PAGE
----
The way in which line ends can be played off against intonational and/or grammatical ends is viable for non-metrical as well as metrical verse.  



Line ends have traditionally been marked grammatically and phonically.  The end of the line coincides with a punctuation mark and with a rhyme.   If there’s neither punctuation mark nor rhyme then the line end draws attention to the line-end word spatially (and in reading by a pause).   Or at least in the work of many poets.   


Some poets, following perhaps some hints from Olson, use the space of the page to indicate intonational patterns.     But this can be little more than underlining the natural ‘prose’ rhythm, unless there’s some tension between the rhythm of the line and the rhythm of the grammar (sentences).     There’s no point in having the line as a verse unit unless it does something over and above what the language itself would do anyway.   Which is not to say that, aurally, Olson and other’s poetry doesn’t sound good.   You wonder why bother with all that theory, though.





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       Metre, Necessity and Chance


Think of the verse form of the poem as a model of language as such.  To remind ourselves of the lack of power we have over the structures of our language, we add some ad hoc ones.   This is a form of 'foregrounding' perhaps, a making ourselves aware.    The language (and in the poem) we cannot alter the basic grammatical and semantic rules of the language.  We can of course break the rules, but breaking them depends on their being there in the first place.   If we break all the rules we no longer have the language.

The metre may seem like a nuisance, not needed in these modern  times when perhaps we define verse and poetry differently.  But let's first see how the necessity works, this little model of Fate, in which necessarily we live.    The first thing it does is to require invention, imagination, so that we can obey its rules (as we obey the rules of grammar in ordinary speech) and yet say something naturally.    The metre requires a certain rhythm, a rhyme which we somehow have to 'fit in'.    If we already know exactly what we want to say his can be quite a problem.  But if we are in fact looking for what we want to say, this search can be an inspiration.   It can suggest what we are looking for,   dredge up unconscious things hinted at by sound, context, and so on.  In this way necessity mothers invention.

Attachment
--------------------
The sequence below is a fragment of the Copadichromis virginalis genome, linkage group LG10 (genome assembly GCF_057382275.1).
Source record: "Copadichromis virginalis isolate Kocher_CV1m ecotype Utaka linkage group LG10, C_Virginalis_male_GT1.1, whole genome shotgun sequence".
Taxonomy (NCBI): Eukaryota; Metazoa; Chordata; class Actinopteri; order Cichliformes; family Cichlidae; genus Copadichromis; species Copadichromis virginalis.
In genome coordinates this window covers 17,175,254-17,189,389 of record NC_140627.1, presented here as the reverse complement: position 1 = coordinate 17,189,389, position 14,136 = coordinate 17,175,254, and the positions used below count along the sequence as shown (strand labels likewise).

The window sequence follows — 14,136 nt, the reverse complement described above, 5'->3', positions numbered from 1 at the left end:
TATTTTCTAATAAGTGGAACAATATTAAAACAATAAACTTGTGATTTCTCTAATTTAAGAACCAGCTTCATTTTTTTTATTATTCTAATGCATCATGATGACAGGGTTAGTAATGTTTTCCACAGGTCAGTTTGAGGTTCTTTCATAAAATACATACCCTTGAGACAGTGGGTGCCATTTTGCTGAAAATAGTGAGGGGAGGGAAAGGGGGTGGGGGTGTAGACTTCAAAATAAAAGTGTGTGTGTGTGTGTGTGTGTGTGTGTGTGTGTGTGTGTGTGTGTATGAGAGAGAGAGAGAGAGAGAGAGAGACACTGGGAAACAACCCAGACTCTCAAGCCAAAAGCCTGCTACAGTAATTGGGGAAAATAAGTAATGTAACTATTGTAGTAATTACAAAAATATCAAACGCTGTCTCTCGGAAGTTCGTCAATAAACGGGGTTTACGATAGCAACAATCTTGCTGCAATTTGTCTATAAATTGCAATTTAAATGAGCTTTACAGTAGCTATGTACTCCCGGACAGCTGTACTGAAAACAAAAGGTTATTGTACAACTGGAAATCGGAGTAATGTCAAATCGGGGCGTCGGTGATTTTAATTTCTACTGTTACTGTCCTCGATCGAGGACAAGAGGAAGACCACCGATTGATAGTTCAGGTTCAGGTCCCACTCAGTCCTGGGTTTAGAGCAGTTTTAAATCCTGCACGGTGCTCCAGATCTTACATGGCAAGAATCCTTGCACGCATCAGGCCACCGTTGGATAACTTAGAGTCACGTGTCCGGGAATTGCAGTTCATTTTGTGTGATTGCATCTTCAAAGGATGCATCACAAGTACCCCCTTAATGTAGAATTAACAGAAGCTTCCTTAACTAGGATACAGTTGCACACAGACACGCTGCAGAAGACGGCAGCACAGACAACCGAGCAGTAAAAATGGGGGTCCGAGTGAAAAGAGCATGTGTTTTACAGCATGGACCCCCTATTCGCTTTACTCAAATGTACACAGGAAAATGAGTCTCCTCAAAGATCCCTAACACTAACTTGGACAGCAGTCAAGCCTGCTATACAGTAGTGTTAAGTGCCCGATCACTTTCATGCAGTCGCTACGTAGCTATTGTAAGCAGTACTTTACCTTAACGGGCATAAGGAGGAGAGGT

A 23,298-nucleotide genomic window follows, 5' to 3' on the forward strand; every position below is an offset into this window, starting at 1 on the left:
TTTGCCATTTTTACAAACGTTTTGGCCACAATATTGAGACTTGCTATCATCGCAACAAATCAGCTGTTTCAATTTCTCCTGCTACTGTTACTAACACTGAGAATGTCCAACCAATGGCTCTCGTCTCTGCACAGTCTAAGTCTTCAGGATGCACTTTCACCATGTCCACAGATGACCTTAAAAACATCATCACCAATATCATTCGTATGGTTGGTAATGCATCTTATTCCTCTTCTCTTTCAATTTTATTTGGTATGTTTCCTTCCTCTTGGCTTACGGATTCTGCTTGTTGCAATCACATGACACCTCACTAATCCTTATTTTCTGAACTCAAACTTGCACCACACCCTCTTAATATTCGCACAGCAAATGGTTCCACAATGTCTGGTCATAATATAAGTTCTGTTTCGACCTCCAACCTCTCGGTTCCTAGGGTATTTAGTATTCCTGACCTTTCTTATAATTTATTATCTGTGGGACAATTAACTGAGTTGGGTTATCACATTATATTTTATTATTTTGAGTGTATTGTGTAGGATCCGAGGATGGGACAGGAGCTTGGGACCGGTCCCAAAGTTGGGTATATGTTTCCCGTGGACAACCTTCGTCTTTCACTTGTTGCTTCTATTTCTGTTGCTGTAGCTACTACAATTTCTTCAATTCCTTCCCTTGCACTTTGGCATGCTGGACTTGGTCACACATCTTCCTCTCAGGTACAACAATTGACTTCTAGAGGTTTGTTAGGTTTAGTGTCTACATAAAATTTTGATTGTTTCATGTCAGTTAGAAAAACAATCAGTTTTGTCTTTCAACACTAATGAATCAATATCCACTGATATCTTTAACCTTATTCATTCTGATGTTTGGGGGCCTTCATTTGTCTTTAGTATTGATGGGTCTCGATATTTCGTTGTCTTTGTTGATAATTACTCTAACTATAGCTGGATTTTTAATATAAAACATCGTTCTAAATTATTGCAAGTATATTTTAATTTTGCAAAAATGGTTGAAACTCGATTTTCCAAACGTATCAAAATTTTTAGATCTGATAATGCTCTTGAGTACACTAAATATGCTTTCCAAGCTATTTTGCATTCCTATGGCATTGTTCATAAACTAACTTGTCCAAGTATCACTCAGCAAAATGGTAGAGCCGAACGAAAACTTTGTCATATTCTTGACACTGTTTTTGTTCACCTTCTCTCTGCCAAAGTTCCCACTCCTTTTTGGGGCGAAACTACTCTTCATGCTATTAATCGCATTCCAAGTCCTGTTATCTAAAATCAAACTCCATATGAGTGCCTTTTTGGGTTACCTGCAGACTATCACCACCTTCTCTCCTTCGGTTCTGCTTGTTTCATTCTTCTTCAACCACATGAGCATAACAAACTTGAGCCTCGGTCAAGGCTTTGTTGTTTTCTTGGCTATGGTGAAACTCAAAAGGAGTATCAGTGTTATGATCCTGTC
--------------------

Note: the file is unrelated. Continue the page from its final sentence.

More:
And it does this often by chance.   We have to find a rhyme and the finding of the rhyme is a matter of chance, what we think of, what the rhyming dictionary throws up.   As we present ourselves with these random possibilities our minds have to set them into a pattern that fits, develops, surprises, what the poem has said so far.    This is the same process that some poems in an apparently different context call 'collage', borrowing from the art world, where artists use already used materials and place them in juxtaposition although they at first sight have nothing to do with each other.  In poetry the imagist poets at or close to the birth of modernism in fact did the same thing, at least in their demands of the reader, who must look at  what they called 'juxtaposed' images and see in and for themselves what the connection is between them -   in the imagists' case very off an academic connection, an allusion.    So in our search for a rhyme for 'grass' we throw up to our minds all sorts of possibilities  - pass, farce, arse,  brass , and o on. 

We have a line

                James is sobbing on the grass


and we must now get together a phrase or clause or sentence which might carry the poem forward.   They are there as a matter of chance,  words that happen to rhyme, no other reason.     We have 'see' a meaning,  or a meaning might impose itself on us.


             James is sobbing on the grass

                                                                       He'll never pass